Matthew Keever" />
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Thursday, September 28, 2023


Texas Tomorrow Fund: No one’s friend

The Texas Tomorrow Fund, a guaranteed trust fund backed by the state, is facing the possibility of bankruptcy. The organization is cutting its payout on canceled contracts.

Many parents who signed up for the fund are expecting a payment they may not receive.

The fund, later named the Texas Guaranteed Tuition Plan, gave parents the opportunity to prepay tuition at locked-in rates. The payout could go toward tuition, books and on-campus living or, if the prospective college student died or received a full scholarship, parents could receive a payout based on the up-to-date costs of public universities.

In 2003, college tuition was deregulated in Texas and college costs increased greatly. The original payout promised to parents is now the equivalent of the return on a high interest money market account – low risk, high return. Many parents discontinued their Texas

Guaranteed Tuition Plan accounts when their children received scholarships.

Since the government insured the fund, parents felt safe and secure with the investment.

In the case of canceled contracts, parents were shocked when told that the state would reimburse only the amount parents originally put into the fund minus yearly administrative fees.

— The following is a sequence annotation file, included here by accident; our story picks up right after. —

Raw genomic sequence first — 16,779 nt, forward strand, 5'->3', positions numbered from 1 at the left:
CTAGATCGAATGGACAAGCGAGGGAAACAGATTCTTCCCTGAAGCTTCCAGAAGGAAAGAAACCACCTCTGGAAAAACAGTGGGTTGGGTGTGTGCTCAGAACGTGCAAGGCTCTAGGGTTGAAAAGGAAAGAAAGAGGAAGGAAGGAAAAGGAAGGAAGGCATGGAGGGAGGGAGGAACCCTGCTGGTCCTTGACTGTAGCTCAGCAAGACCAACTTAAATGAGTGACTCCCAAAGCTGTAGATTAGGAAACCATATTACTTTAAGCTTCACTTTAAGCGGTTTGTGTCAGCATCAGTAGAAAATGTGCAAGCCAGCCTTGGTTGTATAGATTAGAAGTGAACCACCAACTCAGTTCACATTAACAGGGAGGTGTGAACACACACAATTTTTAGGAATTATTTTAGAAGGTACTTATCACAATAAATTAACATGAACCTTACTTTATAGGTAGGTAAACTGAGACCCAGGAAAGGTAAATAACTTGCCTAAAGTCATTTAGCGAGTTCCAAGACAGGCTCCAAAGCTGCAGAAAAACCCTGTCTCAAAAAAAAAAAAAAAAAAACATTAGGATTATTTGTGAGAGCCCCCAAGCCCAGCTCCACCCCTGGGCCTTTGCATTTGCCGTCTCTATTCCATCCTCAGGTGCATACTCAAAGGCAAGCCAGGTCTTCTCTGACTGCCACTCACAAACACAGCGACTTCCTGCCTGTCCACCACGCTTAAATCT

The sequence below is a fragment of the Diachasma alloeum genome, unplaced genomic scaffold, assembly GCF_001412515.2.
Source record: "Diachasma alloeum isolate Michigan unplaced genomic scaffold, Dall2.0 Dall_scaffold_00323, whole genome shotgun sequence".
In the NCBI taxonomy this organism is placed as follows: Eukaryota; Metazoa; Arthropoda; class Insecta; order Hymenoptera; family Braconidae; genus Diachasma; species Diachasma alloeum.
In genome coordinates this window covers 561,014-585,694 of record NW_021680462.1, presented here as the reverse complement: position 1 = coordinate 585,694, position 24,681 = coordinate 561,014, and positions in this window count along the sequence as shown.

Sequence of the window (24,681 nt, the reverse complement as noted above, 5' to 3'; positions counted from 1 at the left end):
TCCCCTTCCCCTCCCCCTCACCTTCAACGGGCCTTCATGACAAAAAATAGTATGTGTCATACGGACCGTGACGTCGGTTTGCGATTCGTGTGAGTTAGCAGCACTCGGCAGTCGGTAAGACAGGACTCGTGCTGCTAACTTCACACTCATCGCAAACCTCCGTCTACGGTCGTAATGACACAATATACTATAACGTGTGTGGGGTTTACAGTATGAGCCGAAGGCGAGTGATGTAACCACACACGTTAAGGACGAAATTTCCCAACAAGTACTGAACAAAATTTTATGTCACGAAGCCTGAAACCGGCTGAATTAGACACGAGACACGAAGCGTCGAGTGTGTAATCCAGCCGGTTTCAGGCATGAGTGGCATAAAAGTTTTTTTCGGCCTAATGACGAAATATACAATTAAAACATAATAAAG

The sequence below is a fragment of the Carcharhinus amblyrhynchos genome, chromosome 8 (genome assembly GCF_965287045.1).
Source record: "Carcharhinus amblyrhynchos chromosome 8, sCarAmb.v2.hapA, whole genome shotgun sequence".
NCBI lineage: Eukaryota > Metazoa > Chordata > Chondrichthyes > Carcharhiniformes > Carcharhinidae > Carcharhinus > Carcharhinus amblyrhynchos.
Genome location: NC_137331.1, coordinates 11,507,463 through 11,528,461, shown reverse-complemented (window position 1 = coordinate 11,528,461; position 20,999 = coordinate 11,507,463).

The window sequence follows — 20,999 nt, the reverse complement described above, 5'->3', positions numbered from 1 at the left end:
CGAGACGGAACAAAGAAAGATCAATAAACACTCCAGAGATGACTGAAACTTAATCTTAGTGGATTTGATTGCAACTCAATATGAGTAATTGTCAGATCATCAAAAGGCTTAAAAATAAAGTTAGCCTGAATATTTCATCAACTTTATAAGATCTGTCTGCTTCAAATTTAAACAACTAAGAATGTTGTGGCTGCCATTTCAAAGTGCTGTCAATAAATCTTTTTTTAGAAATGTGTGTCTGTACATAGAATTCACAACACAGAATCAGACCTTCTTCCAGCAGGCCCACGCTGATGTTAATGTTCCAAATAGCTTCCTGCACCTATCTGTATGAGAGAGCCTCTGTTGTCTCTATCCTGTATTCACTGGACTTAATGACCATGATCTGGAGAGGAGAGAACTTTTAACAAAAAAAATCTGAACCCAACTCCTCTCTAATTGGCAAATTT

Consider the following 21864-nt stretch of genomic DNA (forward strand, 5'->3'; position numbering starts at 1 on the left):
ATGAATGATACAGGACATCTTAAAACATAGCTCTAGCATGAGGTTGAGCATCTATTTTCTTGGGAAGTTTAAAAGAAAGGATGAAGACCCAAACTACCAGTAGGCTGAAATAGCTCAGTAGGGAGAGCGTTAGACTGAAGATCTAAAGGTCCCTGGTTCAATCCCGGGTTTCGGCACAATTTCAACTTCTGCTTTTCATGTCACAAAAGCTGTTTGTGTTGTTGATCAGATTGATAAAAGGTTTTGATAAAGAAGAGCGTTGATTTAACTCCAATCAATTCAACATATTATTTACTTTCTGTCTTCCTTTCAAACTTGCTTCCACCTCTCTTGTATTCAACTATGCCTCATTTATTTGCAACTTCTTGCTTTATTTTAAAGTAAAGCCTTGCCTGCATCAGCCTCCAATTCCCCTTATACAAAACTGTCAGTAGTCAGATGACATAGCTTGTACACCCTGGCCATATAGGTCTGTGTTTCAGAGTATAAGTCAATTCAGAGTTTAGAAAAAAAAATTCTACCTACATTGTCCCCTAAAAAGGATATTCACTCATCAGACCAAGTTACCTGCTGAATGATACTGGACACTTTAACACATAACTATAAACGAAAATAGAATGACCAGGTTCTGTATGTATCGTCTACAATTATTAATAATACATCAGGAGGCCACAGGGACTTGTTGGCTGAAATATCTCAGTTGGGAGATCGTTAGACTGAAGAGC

Tuition rates soared when lawmakers gave universities the power to set their own tuition and fees. State officials, in fear of the Texas Tomorrow Fund reaching ruin, suspended enrollment in the fund. They decided to cut their losses and violate the contract.

The Houston Chronicle reported Friday the state still has an obligation to pay the approximately 108,000 of the remaining active contracts over the next 15 to 20 years, in spite of a projected shortfall of $1.7 billion to $2.1 billion by 2030.

When two entities enter into a contract together, the agreement is supposed to be binding.

If one entity breaches their side of the contract, the other one can sue them. Can an individual sue the government? The parents who were deceived, lost money from this endeavor can do absolutely nothing about the situation.

The lesson here is that the government cannot always be trusted. If it seems too good to be true, it just might be.

President Ronald Reagan once said, ‘The nine most terrifying words in the English language are, ‘I’m from the government, and I’m here to help.”

Matthew Keever is a communication junior and may be reached at [email protected]

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